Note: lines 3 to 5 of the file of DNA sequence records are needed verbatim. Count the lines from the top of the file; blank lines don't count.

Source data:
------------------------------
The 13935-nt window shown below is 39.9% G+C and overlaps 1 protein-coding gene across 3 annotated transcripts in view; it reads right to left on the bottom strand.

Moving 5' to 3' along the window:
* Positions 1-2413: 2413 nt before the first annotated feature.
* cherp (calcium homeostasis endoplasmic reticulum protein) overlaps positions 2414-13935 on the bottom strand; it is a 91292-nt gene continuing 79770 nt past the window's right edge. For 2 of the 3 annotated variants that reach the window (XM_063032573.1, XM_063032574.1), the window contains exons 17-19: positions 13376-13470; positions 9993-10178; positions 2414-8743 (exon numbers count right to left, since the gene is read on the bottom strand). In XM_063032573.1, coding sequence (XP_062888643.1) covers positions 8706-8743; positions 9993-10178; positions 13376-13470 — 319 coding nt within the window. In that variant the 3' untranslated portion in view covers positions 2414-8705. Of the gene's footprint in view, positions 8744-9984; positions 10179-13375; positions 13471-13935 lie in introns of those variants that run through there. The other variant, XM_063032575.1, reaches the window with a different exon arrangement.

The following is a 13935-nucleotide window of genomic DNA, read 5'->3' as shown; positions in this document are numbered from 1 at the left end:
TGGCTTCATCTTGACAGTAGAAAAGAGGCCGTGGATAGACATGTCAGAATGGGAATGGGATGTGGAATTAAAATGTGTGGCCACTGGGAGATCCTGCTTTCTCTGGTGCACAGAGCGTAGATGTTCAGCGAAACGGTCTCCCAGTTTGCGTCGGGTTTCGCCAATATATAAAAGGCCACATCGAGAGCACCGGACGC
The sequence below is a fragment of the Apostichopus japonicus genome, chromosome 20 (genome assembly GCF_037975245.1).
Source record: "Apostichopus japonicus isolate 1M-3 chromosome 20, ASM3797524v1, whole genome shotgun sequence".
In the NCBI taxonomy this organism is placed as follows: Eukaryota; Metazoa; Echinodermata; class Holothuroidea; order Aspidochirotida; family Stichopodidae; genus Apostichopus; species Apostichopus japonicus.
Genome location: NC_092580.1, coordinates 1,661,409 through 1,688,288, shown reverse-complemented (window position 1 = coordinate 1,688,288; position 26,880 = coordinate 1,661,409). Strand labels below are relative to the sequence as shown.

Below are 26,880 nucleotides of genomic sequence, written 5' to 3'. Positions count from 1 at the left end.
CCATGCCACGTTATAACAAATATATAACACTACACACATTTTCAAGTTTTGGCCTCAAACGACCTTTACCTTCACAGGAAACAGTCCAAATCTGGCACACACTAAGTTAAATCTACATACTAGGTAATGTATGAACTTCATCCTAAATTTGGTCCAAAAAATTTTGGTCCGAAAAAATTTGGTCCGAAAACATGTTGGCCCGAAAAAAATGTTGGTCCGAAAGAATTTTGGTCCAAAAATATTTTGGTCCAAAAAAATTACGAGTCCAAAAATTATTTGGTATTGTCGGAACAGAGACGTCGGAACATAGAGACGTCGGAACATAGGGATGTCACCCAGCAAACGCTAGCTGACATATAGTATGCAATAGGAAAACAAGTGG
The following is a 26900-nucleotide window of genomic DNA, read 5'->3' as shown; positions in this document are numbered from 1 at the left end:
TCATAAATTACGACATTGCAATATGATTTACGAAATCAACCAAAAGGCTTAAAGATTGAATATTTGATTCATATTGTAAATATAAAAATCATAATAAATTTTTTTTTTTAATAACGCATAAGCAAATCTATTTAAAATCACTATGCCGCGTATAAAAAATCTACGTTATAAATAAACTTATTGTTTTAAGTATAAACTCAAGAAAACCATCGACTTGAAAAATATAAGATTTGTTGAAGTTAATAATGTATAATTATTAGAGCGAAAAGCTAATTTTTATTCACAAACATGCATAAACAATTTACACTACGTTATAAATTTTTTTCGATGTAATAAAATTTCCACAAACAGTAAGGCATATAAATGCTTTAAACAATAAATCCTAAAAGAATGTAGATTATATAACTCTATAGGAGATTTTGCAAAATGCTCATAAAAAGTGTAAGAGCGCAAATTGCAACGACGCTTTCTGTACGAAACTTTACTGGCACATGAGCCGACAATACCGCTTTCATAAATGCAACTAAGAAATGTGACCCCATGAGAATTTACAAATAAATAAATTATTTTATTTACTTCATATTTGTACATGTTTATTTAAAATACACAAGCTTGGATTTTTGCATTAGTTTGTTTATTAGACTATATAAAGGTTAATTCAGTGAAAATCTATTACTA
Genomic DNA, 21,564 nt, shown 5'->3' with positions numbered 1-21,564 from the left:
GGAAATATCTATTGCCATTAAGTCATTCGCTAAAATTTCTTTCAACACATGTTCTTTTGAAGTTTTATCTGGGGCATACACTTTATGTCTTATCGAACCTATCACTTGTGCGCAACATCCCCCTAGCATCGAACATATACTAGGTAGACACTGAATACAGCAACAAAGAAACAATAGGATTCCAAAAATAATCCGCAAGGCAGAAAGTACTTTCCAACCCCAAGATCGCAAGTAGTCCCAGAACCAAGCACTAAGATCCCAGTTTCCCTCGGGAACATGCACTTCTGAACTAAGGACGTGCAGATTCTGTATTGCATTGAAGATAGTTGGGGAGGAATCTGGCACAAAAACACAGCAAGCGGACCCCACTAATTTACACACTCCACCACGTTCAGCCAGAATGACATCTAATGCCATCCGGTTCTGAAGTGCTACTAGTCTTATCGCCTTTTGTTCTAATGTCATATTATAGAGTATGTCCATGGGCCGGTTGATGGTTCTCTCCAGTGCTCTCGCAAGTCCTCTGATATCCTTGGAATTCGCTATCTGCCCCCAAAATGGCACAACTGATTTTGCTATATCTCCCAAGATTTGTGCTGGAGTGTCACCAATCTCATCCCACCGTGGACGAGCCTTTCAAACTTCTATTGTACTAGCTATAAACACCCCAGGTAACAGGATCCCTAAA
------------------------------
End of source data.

* Positions 1-2413: 2413 nt before the first annotated feature.
* cherp (calcium homeostasis endoplasmic reticulum protein) overlaps positions 2414-13935 on the bottom strand; it is a 91292-nt gene continuing 79770 nt past the window's right edge. For 2 of the 3 annotated variants that reach the window (XM_063032573.1, XM_063032574.1), the window contains exons 17-19: positions 13376-13470; positions 9993-10178; positions 2414-8743 (exon numbers count right to left, since the gene is read on the bottom strand). In XM_063032573.1, coding sequence (XP_062888643.1) covers positions 8706-8743; positions 9993-10178; positions 13376-13470 — 319 coding nt within the window. In that variant the 3' untranslated portion in view covers positions 2414-8705. Of the gene's footprint in view, positions 8744-9984; positions 10179-13375; positions 13471-13935 lie in introns of those variants that run through there. The other variant, XM_063032575.1, reaches the window with a different exon arrangement.

The following is a 13935-nucleotide window of genomic DNA, read 5'->3' as shown; positions in this document are numbered from 1 at the left end: